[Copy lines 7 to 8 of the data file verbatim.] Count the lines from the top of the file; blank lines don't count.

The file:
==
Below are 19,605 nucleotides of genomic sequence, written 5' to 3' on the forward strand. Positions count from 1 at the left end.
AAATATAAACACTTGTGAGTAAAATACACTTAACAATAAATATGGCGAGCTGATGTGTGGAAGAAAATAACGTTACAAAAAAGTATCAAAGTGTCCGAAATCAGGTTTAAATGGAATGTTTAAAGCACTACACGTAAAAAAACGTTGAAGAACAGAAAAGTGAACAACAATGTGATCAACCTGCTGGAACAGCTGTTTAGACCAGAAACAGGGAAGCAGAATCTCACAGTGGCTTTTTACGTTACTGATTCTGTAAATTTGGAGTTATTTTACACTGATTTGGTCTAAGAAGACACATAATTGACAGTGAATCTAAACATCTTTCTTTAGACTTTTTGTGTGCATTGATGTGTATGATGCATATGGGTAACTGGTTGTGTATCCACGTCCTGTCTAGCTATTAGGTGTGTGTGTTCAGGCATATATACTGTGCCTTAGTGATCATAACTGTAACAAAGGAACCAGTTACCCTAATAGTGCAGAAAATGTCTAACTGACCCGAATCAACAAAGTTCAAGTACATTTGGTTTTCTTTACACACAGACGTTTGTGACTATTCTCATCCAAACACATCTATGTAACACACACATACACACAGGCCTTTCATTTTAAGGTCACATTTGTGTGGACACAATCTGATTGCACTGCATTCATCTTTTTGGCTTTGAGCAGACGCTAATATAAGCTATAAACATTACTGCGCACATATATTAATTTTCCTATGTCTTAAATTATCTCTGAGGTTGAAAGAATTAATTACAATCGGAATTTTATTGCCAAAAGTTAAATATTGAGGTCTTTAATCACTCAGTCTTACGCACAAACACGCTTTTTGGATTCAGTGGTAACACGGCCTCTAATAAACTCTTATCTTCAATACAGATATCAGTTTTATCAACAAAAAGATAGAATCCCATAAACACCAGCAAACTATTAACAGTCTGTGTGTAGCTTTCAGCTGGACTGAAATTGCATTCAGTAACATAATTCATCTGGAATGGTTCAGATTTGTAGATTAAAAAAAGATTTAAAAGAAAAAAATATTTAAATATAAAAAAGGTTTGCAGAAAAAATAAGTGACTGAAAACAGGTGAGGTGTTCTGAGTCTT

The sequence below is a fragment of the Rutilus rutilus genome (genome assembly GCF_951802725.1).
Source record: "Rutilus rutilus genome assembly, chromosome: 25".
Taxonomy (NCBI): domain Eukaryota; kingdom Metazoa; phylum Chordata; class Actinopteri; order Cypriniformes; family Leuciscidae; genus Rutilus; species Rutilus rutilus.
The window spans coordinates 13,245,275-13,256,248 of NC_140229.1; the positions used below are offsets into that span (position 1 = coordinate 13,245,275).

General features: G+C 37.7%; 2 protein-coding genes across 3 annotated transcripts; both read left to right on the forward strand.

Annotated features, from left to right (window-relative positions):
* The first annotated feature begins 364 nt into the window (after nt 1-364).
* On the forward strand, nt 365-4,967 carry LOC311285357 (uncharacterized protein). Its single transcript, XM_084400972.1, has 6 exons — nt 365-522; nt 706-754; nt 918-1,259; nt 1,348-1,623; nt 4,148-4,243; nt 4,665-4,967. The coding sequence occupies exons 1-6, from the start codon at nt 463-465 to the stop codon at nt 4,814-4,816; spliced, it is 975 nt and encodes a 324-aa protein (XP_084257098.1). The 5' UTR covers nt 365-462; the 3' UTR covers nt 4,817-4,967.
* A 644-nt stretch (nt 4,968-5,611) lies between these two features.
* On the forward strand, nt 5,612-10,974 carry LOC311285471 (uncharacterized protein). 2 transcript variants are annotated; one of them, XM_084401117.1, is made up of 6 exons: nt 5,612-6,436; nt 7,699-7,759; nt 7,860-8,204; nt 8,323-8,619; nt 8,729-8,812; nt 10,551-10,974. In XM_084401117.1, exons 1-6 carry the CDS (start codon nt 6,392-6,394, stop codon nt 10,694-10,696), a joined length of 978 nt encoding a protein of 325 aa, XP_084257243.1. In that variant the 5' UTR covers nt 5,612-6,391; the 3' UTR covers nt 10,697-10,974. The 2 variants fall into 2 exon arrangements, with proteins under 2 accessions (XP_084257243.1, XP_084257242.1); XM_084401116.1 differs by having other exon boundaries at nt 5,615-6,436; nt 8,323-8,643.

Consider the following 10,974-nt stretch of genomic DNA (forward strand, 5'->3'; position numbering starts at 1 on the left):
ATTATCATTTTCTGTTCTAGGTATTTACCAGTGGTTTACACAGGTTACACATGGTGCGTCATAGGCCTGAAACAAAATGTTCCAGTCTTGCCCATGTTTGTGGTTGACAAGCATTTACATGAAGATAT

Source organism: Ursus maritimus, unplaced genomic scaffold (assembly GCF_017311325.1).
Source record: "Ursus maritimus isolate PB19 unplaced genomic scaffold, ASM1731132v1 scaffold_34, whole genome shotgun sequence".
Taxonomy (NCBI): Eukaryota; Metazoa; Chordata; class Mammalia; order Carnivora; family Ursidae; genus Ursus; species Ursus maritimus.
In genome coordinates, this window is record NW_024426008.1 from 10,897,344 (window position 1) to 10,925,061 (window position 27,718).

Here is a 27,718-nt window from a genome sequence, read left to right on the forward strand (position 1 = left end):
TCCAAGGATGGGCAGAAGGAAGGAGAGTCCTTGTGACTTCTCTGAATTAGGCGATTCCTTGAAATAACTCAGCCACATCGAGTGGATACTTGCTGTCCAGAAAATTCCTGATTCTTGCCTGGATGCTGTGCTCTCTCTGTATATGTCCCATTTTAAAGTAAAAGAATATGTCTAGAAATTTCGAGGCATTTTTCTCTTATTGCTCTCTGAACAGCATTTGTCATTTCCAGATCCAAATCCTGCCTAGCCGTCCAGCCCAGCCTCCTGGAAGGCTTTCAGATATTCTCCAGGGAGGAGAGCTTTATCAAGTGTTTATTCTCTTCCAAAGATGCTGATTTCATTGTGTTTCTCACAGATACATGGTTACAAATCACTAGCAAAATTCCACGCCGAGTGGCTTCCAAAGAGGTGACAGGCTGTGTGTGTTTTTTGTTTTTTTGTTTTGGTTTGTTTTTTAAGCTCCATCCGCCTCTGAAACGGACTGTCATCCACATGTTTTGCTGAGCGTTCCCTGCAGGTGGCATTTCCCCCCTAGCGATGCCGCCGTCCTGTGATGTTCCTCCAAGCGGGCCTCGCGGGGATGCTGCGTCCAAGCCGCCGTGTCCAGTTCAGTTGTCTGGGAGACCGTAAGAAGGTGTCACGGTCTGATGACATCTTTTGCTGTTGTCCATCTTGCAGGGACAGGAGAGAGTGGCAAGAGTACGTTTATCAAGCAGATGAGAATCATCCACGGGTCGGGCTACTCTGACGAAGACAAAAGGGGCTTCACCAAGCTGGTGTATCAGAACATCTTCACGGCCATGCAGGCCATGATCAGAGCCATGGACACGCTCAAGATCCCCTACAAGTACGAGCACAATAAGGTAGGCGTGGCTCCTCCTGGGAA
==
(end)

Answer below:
General features: G+C 37.7%; 2 protein-coding genes across 3 annotated transcripts; both read left to right on the forward strand.

Annotated features, from left to right (window-relative positions):